Indian folk music
|Music of India|
A Lady Playing the Tanpura, ca. 1735 (Rajasthan)
|Media and performance|
|Nationalistic and patriotic songs|
|National anthem||Jana Gana Mana|
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Indian folk music (Hindi: भारतीय लोक संगीत) is diverse because of India's vast cultural diversity. It has many forms including bhangra, lavani, dandiya and Rajasthani. The arrival of movies and pop music weakened folk music's popularity, but saints and poets to have large musical libraries and traditions to their name, often sung in thumri semi-the folk music of India is dance-oriented.
- Andhra Pradesh: Madiga Dappu, Mala Jamidika
- Assam: Bihugeet, Tokarigeet, Kamrupi Lokgeet, Goalparia Lokogeet
- Chhattisgarh: Pandavani
- Bengal: Bahula, batiyali
- Gujarat: Garba, Doha
- Karnataka: Bhavageete
- Maharashtra: Bhavageete, Lavani, Powada, Bhajan, Kirtan, Pravachan, Bhakteegeete, Bharud, Gondhal, Lalita, Abhang and Tumbadi
- Odisha: Odissi, Sambalpuri
- Punjab: Mahiya
- North West India: Sufi Folk Rock
Bhavageete (literally 'emotion poetry') is a form of expressionist poetry and light music. Most of the poetry sung in this genre pertain to subjects like love, nature, philosophy, etc., and the genre itself is not much different from Ghazals, though Ghazals are bound to a peculiar metre. This genre is quite popular in many parts of India, notably in Karnataka. Bhavageete may be called by different names in other languages.
Kannada Bhavageete draws from the poetry of modern, including Kuvempu, D.R. Bendre, Gopalakrishna Adiga, K.S. Narasimhaswamy, G.S. Shivarudrappa, K. S. Nissar Ahmed, N S Lakshminarayana Bhatta etc. Notable Bhavageete performers include P. Kalinga Rao, Mysore Ananthaswamy, C. Aswath, Shimoga Subbanna, Archana Udupa, Raju Ananthaswamy etc.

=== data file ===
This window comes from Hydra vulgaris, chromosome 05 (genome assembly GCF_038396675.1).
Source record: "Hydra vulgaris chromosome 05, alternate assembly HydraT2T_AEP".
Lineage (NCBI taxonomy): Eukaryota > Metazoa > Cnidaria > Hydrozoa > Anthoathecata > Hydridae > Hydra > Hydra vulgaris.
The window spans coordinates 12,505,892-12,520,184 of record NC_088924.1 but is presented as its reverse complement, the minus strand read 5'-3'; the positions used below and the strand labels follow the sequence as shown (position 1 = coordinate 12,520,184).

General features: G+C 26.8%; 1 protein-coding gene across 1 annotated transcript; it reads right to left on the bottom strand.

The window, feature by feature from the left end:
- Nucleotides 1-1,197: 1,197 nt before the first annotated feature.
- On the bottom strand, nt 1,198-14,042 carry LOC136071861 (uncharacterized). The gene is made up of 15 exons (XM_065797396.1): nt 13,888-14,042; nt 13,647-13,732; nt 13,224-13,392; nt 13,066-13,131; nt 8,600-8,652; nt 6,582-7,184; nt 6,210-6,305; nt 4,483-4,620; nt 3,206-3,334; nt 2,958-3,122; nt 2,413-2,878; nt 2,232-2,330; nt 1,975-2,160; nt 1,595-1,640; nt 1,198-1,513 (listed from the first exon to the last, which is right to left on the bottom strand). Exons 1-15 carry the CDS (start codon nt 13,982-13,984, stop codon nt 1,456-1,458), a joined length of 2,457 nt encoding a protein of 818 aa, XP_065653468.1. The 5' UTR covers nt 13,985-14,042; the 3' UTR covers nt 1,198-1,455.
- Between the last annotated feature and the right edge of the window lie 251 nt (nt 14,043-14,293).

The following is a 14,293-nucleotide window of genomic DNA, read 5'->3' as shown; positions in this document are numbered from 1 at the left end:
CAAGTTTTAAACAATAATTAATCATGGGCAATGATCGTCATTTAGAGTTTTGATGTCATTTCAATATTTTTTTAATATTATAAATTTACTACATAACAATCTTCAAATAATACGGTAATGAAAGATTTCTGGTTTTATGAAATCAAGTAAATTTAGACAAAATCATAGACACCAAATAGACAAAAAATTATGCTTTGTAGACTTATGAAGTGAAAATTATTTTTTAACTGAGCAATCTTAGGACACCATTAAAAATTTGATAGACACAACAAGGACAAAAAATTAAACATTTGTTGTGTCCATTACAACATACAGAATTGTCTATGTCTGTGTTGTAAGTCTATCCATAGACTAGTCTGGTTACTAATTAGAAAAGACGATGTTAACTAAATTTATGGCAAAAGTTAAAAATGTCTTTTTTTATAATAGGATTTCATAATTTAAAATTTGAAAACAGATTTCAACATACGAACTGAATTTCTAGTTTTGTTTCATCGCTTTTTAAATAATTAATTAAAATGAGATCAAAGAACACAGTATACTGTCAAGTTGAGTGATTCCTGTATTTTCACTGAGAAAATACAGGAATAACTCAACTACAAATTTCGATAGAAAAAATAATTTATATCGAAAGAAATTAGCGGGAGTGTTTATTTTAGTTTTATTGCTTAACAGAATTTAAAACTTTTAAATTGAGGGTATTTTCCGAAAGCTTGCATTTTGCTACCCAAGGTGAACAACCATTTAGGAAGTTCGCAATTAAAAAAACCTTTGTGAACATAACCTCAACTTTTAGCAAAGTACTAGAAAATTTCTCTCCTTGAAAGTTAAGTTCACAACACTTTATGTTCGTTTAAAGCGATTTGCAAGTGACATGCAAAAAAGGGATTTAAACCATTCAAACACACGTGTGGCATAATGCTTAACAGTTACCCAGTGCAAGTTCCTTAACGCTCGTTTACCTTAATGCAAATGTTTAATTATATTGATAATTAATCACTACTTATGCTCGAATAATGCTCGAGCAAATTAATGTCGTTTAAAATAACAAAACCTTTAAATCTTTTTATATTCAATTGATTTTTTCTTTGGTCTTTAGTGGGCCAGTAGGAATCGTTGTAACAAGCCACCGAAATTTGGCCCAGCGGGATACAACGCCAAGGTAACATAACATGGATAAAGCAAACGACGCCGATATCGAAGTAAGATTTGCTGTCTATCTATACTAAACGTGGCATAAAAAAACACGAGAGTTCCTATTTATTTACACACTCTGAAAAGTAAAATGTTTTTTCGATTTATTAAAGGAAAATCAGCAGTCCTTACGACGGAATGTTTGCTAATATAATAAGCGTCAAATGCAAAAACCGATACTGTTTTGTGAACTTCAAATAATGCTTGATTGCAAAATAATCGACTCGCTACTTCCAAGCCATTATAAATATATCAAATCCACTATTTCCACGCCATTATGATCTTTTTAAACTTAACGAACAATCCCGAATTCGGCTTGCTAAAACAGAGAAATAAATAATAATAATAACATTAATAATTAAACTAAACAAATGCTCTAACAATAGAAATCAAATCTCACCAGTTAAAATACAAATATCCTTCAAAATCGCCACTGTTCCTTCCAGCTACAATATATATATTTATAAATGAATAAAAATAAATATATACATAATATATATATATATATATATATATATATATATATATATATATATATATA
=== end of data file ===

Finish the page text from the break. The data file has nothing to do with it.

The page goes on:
Bhangra And Giddha
Bhangra (Punjabi: ਭੰਗੜਾ) is a form of dance-oriented folk music of Punjab. The present musical style is derived from non traditional musical accompaniment to the riffs of Punjab called by the same name. The female dance of Punjab region is known as Giddha (Punjabi: ਗਿੱਧਾ).
Bihu is the most celebrated festival in assamese culture. These festivals are celebrated thrice in a year with different ways. Among the three Rongali or Bohag Bihu is the most celebrated and then comes Bhogali or Magh Bihu. Kongali or Kati Bihu is celebrated in a poor way. Bohag bihu brings a wind full of sound of dhol-pepa with melodiuos songs to the every corners of Assam. These songs represent the joy of the colorful society of the place are called Bihugeet.Bihugeet performed through Bihu dance in the festival of Bihu. The songs have themes of romance, love, nature and incidents. The dance is celebrates in group by young girls and boys.Bihugeets usually have wide range of lyrics from the nature's beauty to lover's expression, from social awarenees to humarous stories. Bihu is the most popular folk song of Assam and is widely known across India. It is part and parcel of the most important festival of the region. It symbolizes colourful and rich culture of Assamese people.
Folk of Maharashtra
Lavani is a popular folk form of Maharashtra. Traditionally, the songs are sung by female artists, but male artists may occasionally sing Lavanis. The dance format associated with Lavani is known as Tamasha.This dance format contains the dancer (Tamasha Bai), the helping dancer - Maavshi, The Drummer - Dholki vaala & The Flute Boy - Baasuri Vaala.